COVID-19 is no longer the biggest crisis facing hospitals.
Between nurse and physician shortages, pandemic fatigue and the loss of non-clinical staff to competitors, healthcare organizations are facing a full-blown labor crisis.
If things don’t begin to change, research shows that by 2024, a little over 33% of healthcare workers will leave the profession.
The good news is that leaders can begin future-proofing their organizations by focusing on six labor market forces shaping the future of staffing.
1. Labor Shortages & Rising Labor Costs
Facing one of the tightest labor markets in memorable history, hospitals are spending more to attract and retain talent.
Since the pandemic began, nearly 1 in 5 healthcare workers have quit. Hospitals are also losing candidates for non-clinical roles like environmental and dietary services to employers such as Amazon and other big-box retailers.
As a result, staffing shortages and labor costs will continue to increase at faster rates than revenue growth, according to an industry outlook published by Moody’s Investors Service.
2. Recruiting & Turnover Costs
Hospitals are offering higher wages and other financial incentives like performance-based bonuses and tuition reimbursement to prevent nurses, allied health professionals and non-clinical support staff from joining the ranks of the Great Resignation.
At the same time, health systems are increasing salaries and offering sign-on bonuses to attract more talent.
Benefits that improve financial, emotional and physical well-being have regained popularity. Hospitals are investing in these perks to reduce turnover and differentiate themselves from the Amazons of the world.
Finally, hospital leaders are adapting to new generational attitudes toward work. Millennials are expected to make up three-quarters of the U.S. labor force by 2030, and Gen Z is not far behind. These generations place a higher value on work-life balance and emotional well-being than their predecessors.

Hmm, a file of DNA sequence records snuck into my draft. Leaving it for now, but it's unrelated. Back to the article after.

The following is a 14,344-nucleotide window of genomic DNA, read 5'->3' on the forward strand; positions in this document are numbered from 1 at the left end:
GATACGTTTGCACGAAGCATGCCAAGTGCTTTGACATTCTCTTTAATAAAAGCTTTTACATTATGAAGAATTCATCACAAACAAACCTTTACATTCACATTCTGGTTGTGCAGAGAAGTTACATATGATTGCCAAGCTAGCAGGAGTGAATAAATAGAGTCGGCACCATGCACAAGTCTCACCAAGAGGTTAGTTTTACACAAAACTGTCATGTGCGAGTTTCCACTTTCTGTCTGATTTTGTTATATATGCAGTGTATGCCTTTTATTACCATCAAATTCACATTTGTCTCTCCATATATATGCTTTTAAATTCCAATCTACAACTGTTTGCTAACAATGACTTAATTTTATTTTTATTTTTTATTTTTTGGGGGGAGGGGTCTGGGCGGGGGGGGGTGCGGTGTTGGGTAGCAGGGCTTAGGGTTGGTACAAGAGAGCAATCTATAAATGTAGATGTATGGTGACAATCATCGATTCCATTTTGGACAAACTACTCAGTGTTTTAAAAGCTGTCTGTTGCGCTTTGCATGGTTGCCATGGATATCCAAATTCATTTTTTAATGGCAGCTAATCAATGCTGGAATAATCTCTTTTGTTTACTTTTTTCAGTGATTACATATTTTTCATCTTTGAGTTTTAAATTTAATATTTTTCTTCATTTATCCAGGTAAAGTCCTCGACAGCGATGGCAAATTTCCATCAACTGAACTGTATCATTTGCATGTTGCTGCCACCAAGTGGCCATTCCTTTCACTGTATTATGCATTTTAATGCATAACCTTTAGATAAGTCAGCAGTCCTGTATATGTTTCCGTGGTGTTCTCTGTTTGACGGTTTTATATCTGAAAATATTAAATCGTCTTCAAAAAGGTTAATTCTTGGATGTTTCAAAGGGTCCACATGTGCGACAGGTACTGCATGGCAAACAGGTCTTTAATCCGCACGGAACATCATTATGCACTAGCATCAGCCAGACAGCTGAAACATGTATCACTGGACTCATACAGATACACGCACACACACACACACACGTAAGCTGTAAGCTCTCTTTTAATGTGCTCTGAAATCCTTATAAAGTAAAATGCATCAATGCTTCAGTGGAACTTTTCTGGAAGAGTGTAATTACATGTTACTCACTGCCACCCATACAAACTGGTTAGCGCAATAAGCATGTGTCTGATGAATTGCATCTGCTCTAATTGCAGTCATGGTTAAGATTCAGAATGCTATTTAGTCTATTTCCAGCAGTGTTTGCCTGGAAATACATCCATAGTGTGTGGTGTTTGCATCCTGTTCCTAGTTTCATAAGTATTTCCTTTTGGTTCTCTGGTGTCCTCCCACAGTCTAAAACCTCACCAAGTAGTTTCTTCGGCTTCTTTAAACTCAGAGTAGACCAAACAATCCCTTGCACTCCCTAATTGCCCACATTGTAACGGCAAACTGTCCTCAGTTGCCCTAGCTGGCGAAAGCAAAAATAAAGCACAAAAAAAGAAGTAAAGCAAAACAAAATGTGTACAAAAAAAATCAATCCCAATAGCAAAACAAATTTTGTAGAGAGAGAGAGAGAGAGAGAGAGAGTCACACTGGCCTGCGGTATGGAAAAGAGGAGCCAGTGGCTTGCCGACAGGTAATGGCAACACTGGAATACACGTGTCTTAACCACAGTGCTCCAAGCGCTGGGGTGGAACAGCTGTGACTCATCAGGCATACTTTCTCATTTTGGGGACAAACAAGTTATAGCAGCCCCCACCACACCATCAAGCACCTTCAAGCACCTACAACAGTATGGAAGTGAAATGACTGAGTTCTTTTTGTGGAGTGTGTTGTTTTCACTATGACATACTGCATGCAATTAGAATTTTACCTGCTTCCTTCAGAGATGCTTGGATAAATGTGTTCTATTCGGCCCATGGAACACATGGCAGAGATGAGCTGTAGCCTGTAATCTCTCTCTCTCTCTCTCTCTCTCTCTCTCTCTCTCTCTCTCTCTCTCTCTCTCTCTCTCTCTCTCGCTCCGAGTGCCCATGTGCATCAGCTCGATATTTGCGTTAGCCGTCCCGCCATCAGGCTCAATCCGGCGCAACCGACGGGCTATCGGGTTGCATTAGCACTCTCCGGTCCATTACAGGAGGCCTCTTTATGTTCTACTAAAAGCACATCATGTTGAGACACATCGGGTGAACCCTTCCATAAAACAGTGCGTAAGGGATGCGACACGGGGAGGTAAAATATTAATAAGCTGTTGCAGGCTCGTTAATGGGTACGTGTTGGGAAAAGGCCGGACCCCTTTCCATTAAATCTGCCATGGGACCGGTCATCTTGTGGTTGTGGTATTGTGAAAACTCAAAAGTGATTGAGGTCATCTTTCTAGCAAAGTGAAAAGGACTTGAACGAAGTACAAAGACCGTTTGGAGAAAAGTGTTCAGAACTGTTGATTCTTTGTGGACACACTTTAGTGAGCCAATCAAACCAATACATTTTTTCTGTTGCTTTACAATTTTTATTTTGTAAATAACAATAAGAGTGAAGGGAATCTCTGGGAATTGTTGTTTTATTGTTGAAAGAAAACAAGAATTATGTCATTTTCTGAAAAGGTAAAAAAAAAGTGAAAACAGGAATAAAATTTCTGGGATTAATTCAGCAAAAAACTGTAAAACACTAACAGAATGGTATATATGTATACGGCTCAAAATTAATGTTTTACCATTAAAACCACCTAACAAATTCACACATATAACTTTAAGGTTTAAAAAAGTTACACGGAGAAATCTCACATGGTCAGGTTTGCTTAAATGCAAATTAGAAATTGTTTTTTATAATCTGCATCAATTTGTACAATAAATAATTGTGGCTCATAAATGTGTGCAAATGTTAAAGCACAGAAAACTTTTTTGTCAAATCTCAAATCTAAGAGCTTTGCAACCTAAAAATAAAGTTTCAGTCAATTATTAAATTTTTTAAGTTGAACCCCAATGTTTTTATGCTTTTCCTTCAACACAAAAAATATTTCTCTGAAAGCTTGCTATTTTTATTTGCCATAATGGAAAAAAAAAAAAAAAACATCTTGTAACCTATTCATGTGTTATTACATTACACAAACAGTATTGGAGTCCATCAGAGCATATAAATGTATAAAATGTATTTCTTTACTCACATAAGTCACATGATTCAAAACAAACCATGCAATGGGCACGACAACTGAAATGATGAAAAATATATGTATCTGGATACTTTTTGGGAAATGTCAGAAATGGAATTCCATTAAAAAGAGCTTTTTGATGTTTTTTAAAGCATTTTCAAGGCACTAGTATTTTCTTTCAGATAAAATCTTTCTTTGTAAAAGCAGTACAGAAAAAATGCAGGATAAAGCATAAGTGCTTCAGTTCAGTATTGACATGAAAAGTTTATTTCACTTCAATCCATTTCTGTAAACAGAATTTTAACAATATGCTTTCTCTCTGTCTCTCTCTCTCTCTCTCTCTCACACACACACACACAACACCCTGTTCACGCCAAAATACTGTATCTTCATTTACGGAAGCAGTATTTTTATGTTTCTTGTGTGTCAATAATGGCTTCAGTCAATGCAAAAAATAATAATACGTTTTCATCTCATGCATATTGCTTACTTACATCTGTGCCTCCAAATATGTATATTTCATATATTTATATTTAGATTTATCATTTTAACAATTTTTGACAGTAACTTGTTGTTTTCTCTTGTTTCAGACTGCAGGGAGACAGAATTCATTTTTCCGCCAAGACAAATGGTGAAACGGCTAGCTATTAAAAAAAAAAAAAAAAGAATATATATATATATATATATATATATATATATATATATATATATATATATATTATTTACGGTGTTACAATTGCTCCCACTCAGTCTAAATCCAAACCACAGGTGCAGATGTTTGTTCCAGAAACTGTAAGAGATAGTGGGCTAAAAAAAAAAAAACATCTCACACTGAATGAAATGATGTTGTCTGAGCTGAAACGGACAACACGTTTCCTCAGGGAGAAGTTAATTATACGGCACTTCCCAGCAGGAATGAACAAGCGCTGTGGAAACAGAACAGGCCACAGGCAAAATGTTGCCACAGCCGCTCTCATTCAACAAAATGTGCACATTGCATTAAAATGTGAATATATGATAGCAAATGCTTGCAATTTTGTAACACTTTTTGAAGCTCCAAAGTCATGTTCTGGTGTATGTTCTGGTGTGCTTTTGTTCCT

3. National Focus on Hospital Staffing Ratios
The nurse labor shortage brought hospital staffing models into the national spotlight, creating a potential PR nightmare for health systems.
Bedside nurses battered and broken by the pandemic claim that dangerously high patient loads are partially to blame for rampant burnout and nurse staffing shortages.
In a startling new survey, 90% of RN respondents revealed they’re considering leaving the nursing profession within one year if staffing issues, poor environments and patient flow challenges go unaddressed.
In response, nursing unions like the National Nurses United, the nation’s largest union and professional association of registered nurses, have mounted national campaigns urging the federal government to intervene by passing legislation mandating nurse-to-patient staffing ratios.
For example, in May of last year, S.1567, The Nurse Staffing Standards for Hospital Patient Safety and Quality Care Act, which would federally mandate hospital staffing ratios, was reintroduced to congress after dying in the 2017-2019 legislative cycle.
The American Hospital Association has officially cautioned against this move, warning that a one-size-fits-all approach could worsen the problem because it does not account for the complex set of variables that determine successful staffing models. But this has not stopped similar legislation from being proposed at the state level.